Not only does the breath bring you to the mat (mindfulness anyone?!) but the use of the amazing, physiological capabilities that provide our perception - the senses.
As we all know them, the five traditional senses are:
What you hear?
What you see?
What you taste?
What you smell?
What your skin feels?
The more scientific definition, which I equally appreciate is:
"A system that consists of a group of sensory cell types that responds to a specific physical phenomenon, and that corresponds to a particular group of regions within the brain where the signals are received and interpreted."
I had never thought of starting a yoga practice by using the various senses. I have previously designed and facilitated a workshop on simulating the senses in an indoor cycling class called Reinventing Your Spin Class: Conscious Change Through Creativity!. So why not use the same principles when designing yoga practice too? The foundation of the workshop I taught was based on the book, On Becoming An Artist: Reinventing Yourself Through Mindful Creativity, by Ellen J. Langer. A great read to spark some creativity!
I am always looking for ways to become a better speaker, facilitator, and teacher. This week’s practice, thanks to Do Yoga With Me, has opened the idea of using the senses to help audiences, clients, and participants to connect. And, I think I need to take another read of Langer’s book…a 2016 perspective versus the original 2009 perspective.
Linking the senses to yoga practice as a whole is an interesting topic. In my internet search, I came across two opposing perspectives with the incorporation of using the senses in practice. First, Deepak Chopra talks at length about Ayurveda and using the senses for health. When thinking of a class setting, the music hits the ears, the eyes witness the namaste symbol, the scent of lavender in eye pillows, the taste of water after a vinyasa flow and the touch of a yoga mat under ones’ toes. Now I am no expert in Ayurveda (actually I would call myself a beginner) but yoga is linked to Ayurveda to some degree.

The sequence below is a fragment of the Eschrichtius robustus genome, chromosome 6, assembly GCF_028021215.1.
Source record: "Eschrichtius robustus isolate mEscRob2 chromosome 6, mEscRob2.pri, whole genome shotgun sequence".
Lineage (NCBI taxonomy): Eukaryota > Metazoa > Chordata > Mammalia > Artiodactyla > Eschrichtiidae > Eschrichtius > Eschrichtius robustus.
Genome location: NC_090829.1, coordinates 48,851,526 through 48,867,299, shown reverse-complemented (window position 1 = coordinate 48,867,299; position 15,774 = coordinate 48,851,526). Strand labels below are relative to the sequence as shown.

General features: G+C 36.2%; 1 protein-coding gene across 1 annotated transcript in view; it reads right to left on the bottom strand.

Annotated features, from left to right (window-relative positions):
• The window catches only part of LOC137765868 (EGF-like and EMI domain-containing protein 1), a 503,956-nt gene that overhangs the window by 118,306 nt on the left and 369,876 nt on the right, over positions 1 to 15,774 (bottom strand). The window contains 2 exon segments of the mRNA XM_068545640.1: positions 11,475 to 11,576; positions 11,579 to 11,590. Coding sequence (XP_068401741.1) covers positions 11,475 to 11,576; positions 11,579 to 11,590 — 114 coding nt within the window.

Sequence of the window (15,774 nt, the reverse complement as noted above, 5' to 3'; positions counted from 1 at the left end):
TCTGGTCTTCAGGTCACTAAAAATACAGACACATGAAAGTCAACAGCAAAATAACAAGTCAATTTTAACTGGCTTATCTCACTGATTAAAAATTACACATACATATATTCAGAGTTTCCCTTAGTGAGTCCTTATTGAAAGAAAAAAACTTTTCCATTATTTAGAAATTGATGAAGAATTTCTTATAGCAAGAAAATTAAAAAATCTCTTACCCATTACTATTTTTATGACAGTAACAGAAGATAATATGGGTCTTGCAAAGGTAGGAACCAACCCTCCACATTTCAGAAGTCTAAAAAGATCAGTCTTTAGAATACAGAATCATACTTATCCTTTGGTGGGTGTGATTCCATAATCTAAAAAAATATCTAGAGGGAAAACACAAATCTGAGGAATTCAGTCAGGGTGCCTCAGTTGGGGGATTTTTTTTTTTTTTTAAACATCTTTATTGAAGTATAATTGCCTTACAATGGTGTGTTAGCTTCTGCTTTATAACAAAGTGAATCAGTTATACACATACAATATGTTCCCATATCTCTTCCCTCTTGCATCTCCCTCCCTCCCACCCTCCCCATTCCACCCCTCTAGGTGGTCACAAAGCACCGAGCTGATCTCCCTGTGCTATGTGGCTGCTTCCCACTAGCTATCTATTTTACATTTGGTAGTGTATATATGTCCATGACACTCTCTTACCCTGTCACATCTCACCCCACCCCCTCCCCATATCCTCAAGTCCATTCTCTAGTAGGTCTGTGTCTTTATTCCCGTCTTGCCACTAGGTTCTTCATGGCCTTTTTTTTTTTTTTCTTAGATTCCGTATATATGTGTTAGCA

Yet, my second search dropped me into the Yoga Sutras.
Here we go! So much I don’t know!
Pratyahara or Sense Withdrawal, is the fifth rung of the eight sutras. What it purports is to withdraw the senses instead of using them in practice (primarily in meditation). What was beautifully written as:
"The senses are said to follow the mind in the same way the hive of bees follows the queen bee. Wherever she goes, they will follow. Similarly, if the mind truly goes inward, the senses will come racing behind.”
My grand idea of using the senses in practice may actually be defeating one of the key parts of yoga.
Well, I won’t solve this one anytime soon. But interesting nonetheless.
How do your senses engage in your yoga practice?
Aspiring Yoga Teacher
I've practiced yoga since I was a pre-teen and have always found it to keep me centered. I will be a teacher one day and this is my journey to discover teaching and practice.